Building Low-Code teams
An IT specialist and four not-it-people work together

Due to new technologies and changing demands, it is becoming increasingly difficult for IT companies to find the right employees and to successfully implement projects on a team. Terms like DevOps, IoT, Design Thinking, and agile teams are on everyone’s lips. But how are these terms implemented in everyday life and perhaps more importantly: How are teams that work according to these principles assembled? Advanced methods such as Low-Code technology do provide the technical basis, but of course the software applications must then be optimally implemented.

The goal is professional software development, but usually without specifications. Due to budget requirements or time restrictions, there is often hardly any project lead time and programs sometimes have to be implemented within weeks, instead of months or years. The Low-Code method helps companies as a whole to become much faster, more flexible, and more efficient. The software stack of a company’s specialist departments must constantly ‘learn’ and become more and more efficient. Because today’s computers are not yet self-learning enough for this, people who can keep improving the software are needed. And these people are the Low-Code developers working in these departments.


What can a Low-Code developer do?

Low-Code developers, and fortunately increasingly female Low-Code developers, are usually not developers in the classic sense. He or she does not necessarily have to be able to program and is nevertheless a professional developer who builds professional and demanding applications with the help of the software platform.In addition to basic IT skills, a variety of soft skills are required. Since Low-Code projects are implemented much faster and with less man-power, flexibility, adaptability, and teamwork are required. They work directly with the users of the software, so openness and multi-tasking are also of great advantage. Low-Code developers ultimately fulfill several functions simultaneously: They are their own project managers, requirements engineers, and front and back-end developers.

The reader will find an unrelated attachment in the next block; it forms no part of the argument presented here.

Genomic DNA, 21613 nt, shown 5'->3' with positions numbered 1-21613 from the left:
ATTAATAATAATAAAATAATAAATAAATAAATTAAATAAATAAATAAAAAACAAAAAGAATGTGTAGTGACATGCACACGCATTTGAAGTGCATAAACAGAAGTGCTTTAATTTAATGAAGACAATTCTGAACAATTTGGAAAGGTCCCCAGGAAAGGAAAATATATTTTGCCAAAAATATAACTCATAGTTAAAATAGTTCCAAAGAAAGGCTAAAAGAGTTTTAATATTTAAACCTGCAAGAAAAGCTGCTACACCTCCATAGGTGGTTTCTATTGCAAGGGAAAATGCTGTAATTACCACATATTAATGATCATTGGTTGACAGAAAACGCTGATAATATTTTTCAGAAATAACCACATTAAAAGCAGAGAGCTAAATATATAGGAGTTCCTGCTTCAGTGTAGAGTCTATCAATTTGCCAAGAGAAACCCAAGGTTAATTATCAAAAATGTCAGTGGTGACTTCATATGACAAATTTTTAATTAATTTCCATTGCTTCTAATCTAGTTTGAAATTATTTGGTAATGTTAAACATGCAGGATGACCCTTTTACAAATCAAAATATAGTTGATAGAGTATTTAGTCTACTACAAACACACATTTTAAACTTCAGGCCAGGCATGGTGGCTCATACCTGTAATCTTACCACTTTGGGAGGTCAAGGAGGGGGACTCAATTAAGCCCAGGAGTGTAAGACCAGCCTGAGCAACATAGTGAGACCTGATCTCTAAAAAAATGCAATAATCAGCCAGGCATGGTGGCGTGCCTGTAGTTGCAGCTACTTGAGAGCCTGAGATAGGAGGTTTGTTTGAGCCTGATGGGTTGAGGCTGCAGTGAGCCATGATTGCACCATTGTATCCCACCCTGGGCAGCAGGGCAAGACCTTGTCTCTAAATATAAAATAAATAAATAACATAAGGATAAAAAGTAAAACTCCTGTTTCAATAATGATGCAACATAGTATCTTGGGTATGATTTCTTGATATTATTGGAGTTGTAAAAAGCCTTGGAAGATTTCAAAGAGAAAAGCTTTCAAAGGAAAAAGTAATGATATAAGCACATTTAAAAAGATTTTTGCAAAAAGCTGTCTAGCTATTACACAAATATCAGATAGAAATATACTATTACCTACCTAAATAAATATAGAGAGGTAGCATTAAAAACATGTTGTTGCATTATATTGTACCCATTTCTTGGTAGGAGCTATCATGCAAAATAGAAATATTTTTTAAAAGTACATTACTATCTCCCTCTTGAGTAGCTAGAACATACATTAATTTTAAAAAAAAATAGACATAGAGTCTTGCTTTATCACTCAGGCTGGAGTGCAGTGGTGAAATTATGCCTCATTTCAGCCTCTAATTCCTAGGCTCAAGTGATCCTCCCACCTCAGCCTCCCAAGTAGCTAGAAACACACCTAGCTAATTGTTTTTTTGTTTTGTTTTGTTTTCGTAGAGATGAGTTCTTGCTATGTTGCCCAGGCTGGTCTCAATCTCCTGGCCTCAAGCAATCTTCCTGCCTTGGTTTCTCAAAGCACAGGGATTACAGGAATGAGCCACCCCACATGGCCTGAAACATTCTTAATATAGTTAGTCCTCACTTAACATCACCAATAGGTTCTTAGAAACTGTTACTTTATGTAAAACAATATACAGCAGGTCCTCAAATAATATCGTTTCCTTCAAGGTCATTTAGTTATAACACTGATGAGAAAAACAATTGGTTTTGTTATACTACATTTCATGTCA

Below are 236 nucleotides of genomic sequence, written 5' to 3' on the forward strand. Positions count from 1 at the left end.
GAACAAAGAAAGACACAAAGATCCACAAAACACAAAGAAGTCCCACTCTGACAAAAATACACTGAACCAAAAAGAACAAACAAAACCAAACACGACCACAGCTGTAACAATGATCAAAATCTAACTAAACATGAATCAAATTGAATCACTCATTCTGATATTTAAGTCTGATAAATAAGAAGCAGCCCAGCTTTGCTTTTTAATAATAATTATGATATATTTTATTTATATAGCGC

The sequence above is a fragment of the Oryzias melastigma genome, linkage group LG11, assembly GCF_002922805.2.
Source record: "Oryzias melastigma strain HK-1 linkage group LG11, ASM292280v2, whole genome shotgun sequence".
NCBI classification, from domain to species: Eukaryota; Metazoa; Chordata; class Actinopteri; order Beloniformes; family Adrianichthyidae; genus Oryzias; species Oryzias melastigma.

What is the make-up of a Low-Code team?

Independent Low-Code teams are responsible for the rapid implementation of digitalization ideas in the specialist areas. They are either located in the specialist departments or directly in IT, but clearly separated from the IT core systems in that case. Low-Code teams are recruited from IT specialists, IT-savvy specialist users, and all sorts of newcomers. A typical grouping has an IT specialist working alongside four non-IT people, i.e. the citizen developer or newcomer.

This ensures that sufficient IT knowledge is available, which is supplemented by numerous other types of qualifications and skills.

Composition of the Low-Code team: 1 IT specialist with effective programming knowledge + 4 non-IT people with diverse qualifications


When establishing a Low-Code team, a few things should be considered. If you’re integrating classic software developers into these teams, you run the risk of insufficient acceptance of the new methods. In the absence of rapid success early on, support for other areas, especially other IT areas, could also start too slowly. It may thus be necessary to get help from real Low-Code experts. This does not mean that the entire project will be outsourced. At least at the beginning, but possibly also in the long term, you should plan on a certain amount of external support.

Mixed teams are of tremendous advantage in every respect, since they offer flexibility in their composition, as well as the possibility of deliberately selecting the expertise and team members: your own employees meet external employees or freelancers, who bring in-depth IT knowledge, technical know-how, or industry expertise along with them.

In any case, attending a training course is not enough. It may only take a single week to learn the key operating functions of a Low-Code platform, but it takes a lot more time to fully understand the mindset that underpins it. And coaches are needed who know how to tackle a task in such a way that Low-Code technology can fully show its strengths. If you just put a few IT people together and hand them the new tools, you are not building lighthouses; instead you’re more likely to run aground because without these lighthouses there’s no one there to show the way.



SQPI Squirrel

Scopeland Technology GmbH

 +49 30 209 670 - 131

  • Low-Code